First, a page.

Indian Golden Oriole Oriolus kundoo


Justification of Red List Category
This species has an extremely large range, and hence does not approach the thresholds for Vulnerable under the range size criterion. The population size has not been estimated, but is believed to greatly exceed the thresholds for listing under the population size criteria. The population is suspected to be declining at a slow to moderate rate, but the rate of this decline is not believed to be sufficiently rapid to approach the thresholds under the population trend criterion (30% decline over ten years or three generations). For these reasons the species is evaluated as Least Concern.

Population justification
The population size has not been quantified, but the species is described as 'fairly common to locally common' (Walther and Jones 2020).

Trend justification
The current trend estimated for the species from eBird data between 2014-2019 (State of India's Birds 2020) gives a decline of between 8 and 40% over three generations (10 years, with a generation length of 2.74 [Bird et al. 2020]). However the long-term status is considered stable (State of India's Birds 2020), and there remains a considerable uncertainty in the reliability of the current rate of decline. As such, the population is considered to be declining at a moderate rate, but that this rate currently is not believed to approach the threshold for listing as Vulnerable (30% decline within three generations). Clearly further information on the rate of this trend is needed, and indications of a more rapid decline would result in a review of the species status.


Open and semi-open broadleaf woodlands and plantations, including poplar (Populus), groves, copses, orchards, parks, large gardens, windbreaks, avenue trees, and other tree clumps in cultivated areas. It also occurs up to 4,400 m in the Himalayas, but it is mostly found below 1,800 m. It is migratory, although in the center of the range movements are local and are related to fruit availability. Across the northern subcontinent and into central Asia birds arrive between March and May and depart between August and November. Non-breeders occur south through India and Sri Lanka.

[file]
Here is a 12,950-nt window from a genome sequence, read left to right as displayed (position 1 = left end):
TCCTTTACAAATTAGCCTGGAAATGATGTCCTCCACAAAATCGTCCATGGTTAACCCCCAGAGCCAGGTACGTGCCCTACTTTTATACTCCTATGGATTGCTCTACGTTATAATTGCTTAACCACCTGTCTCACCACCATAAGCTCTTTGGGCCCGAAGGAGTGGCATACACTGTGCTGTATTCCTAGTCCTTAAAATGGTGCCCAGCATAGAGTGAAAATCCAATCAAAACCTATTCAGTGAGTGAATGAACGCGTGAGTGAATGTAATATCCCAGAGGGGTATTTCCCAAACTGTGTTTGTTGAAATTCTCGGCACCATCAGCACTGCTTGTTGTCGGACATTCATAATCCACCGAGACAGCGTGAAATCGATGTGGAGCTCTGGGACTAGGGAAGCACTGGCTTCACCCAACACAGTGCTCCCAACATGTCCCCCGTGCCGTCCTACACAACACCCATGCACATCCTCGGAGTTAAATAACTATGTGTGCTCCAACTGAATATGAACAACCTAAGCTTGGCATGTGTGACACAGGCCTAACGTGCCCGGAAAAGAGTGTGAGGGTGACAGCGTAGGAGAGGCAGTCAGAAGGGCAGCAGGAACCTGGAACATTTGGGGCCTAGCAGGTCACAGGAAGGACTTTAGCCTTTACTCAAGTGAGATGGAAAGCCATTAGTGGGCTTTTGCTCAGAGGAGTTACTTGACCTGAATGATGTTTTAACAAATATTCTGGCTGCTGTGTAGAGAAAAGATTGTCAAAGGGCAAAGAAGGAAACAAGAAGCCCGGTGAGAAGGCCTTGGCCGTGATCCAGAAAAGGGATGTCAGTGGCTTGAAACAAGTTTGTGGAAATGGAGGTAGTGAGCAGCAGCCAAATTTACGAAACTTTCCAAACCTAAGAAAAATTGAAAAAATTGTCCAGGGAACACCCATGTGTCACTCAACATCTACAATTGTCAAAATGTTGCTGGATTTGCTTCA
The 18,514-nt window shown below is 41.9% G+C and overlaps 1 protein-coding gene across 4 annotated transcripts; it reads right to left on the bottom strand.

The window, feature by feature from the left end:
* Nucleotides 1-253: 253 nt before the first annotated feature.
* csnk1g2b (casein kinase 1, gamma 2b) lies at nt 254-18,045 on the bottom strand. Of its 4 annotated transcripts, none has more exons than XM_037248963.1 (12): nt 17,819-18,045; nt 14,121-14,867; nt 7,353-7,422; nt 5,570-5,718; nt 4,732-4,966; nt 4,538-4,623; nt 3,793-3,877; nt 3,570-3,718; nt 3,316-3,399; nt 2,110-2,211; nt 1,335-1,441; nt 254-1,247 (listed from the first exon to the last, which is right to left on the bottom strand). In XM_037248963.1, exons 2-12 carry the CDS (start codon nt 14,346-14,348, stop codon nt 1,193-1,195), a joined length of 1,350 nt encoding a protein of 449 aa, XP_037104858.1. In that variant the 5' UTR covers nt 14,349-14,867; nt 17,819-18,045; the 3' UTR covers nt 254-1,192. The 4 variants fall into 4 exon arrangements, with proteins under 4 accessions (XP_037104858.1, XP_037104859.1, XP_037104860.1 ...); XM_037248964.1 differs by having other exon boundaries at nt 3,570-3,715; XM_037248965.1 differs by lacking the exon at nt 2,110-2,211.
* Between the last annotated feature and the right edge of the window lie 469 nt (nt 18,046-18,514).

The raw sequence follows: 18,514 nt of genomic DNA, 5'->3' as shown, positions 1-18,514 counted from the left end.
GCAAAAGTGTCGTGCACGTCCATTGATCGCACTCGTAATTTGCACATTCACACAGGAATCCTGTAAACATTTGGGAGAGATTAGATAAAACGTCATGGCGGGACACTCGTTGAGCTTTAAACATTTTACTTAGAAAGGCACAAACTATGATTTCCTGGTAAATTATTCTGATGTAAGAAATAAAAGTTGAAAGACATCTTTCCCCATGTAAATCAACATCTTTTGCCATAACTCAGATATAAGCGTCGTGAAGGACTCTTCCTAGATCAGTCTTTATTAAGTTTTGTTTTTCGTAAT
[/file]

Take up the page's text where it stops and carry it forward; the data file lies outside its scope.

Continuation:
The nest is built by the female, although the male may collect some material. The nest is a shallow to deep open-cup structure woven from almost any thin material and is lined with fine fibres. It is suspended hammock-like in thin, horizontal forked branch, typically high in outer edge of well-foliaged tree canopy, and often in association with drongos (Dicrurus hottentottus and D. macrocercus). Clutches are usually two to four eggs. Diet is berries and fruits, and also invertebrates. It occasionally consumes seeds, nectar, pollen and rarely, small lizards (e.g. Draco sp.).
First breeding is estimated to be at one year old, and longevity at 15 years based on a modelling approach given that observed values are available for four species within the same family (Bird et al. 2020).


Threats to the species are poorly known. It may be considered a pest due to the consumption of commercial fruit, but it is not clear that any control is carried out within the species's range. Climate change may be impacting the species, but the mechanism and impact is unclear.

Conservation actions

Conservation Actions Underway
The species occurs in many protected areas throughout its breeding range (Walther and Jones 2020).


Text account compilers
Wright, L, Symes, A., Ieronymidou, C., Ashpole, J, Martin, R., Pople, R., Burfield, I., Wheatley, H.

Recommended citation
BirdLife International (2021) Species factsheet: Oriolus kundoo. Downloaded from on 07/12/2021. Recommended citation for factsheets for more than one species: BirdLife International (2021) IUCN Red List for birds. Downloaded from on 07/12/2021.